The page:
The opinion of the court was delivered by: Matthew F. Kennelly, District Judge
MEMORANDUM OPINION AND ORDER
Hatem Ayesh, who is in "removal" (deportation) proceedings in Chicago, petitions for a writ of habeas corpus pursuant to 28 U.S.C. § 2241 as well as declaratory, mandamus, and injunctive relief to "compel the Respondents . . . to accord [him] the due process of law to which he is entitled." Pet. ¶ 2. Specifically, Ayesh contends that he is a United States citizen but that in spite of this status, he has been wrongfully placed in United States Immigration and Customs Enforcement (ICE) custody and denied a passport and citizenship certificate by the United States Department of State. Respondents ICE, United States Attorney General Michael B. Mukasey, the Department of State, and the Department of Homeland Security (DHS) have moved to dismiss Ayesh's petition for lack of subject matter jurisdiction and failure to state a claim. For the reasons stated below, the Court denies respondents' motion without prejudice.
Ayesh, a native of Jordan and Israel,*fn1 immigrated to the United States on February 6, 1982 as a permanent resident. Sometime prior to March 2, 1988, Ayesh filed a request for naturalization. Immigration officer Paula Price conducted a naturalization interview of Ayesh on March 2, 1988. That day, Ayesh filed his completed petition for naturalization with the clerk's office of the United States District Court, Northern District of Illinois, Eastern Division. A copy of the signed petition reflects that Price administered the oath of allegiance to Ayesh and granted his petition and that naturalization certificate number 12765432 was issued in Ayesh's name. See Pet. Ex. A at 2-3.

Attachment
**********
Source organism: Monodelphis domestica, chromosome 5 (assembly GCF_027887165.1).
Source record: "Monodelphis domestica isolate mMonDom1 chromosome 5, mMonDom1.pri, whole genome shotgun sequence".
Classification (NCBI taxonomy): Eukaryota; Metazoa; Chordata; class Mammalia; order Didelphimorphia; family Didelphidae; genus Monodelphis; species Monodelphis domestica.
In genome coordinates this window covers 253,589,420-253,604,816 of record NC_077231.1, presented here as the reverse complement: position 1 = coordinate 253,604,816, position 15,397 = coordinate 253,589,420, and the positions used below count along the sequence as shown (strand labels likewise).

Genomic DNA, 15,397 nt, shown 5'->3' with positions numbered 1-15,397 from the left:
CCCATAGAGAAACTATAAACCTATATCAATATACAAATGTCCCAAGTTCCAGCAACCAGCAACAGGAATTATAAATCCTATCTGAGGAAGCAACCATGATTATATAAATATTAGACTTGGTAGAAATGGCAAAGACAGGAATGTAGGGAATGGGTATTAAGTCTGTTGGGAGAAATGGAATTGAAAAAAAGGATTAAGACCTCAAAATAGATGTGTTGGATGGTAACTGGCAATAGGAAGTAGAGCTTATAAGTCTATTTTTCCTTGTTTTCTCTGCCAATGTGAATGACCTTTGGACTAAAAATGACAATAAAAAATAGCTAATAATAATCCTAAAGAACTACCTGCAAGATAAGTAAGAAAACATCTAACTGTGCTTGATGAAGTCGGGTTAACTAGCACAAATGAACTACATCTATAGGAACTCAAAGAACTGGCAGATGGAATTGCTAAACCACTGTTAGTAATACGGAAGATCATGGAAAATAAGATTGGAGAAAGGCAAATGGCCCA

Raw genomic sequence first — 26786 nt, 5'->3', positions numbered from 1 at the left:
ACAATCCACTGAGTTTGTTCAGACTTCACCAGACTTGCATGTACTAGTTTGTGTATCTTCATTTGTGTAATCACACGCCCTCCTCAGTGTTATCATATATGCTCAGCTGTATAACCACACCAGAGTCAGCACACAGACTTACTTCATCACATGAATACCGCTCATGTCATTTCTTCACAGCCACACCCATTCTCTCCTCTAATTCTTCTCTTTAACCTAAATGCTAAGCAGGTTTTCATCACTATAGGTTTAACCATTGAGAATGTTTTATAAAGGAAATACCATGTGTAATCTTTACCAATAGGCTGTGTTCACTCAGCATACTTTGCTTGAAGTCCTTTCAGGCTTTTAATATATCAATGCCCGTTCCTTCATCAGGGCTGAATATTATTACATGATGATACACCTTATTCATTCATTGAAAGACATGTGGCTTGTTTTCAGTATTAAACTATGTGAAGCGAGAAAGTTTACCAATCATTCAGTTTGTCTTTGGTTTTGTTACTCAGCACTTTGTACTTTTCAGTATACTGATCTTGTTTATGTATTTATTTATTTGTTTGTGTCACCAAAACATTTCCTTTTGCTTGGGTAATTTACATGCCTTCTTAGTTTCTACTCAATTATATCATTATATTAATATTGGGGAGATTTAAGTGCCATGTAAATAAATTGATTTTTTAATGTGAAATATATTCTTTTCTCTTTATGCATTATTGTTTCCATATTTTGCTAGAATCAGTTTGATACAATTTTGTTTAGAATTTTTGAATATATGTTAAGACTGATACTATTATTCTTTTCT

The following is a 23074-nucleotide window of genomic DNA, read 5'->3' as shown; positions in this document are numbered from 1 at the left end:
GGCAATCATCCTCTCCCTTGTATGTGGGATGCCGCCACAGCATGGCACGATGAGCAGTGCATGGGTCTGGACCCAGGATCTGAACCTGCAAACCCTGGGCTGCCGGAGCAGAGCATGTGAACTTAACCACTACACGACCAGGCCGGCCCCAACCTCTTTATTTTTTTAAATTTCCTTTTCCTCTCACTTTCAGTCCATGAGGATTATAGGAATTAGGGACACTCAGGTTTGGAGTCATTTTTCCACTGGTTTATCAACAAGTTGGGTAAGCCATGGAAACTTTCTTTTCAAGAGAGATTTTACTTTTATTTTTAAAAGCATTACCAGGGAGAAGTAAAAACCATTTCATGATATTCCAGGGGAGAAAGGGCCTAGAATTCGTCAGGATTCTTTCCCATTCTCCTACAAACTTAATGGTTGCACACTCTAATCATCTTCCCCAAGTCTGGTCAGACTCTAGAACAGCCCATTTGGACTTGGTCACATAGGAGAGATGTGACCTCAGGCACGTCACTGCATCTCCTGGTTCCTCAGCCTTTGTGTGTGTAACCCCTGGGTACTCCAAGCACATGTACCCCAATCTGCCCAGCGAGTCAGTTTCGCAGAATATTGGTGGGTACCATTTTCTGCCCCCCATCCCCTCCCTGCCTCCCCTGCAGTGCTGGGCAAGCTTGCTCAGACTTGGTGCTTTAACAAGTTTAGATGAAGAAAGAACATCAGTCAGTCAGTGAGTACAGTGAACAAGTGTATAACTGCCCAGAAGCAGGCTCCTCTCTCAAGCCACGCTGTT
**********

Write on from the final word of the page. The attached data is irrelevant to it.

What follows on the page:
Three weeks later, on March 23, 1988, Ayesh was convicted in a Texas court of criminal possession of a controlled substance (marijuana). He was convicted of criminal possession a second time on August 18, 1989. DHS seeks to deport him based upon these convictions and upon the assertion that Ayesh made a false claim to citizenship on August 26, 2006, when he returned from Mexico to the United States.
On October 4, 2001, the DHS arrested Ayesh, alleging that he was not a citizen of the United States and that he was removable from the United States as a result of his criminal convictions. During his removal hearing in Oakdale, Louisiana, Ayesh admitted that he had been convicted of the offenses but contended that he was a United States citizen and as such was not removable. While these proceedings were ongoing, on August 16, 2002, Ayesh pled guilty to the false use of a social security number in the District Court for the Western District of Louisiana and was sentenced to a six month term of imprisonment. He remained in custody in Louisiana while his immigration case was pending until some point in 2004, when, after again being charged as removable from the United States, he was released on a $5000 bond.*fn2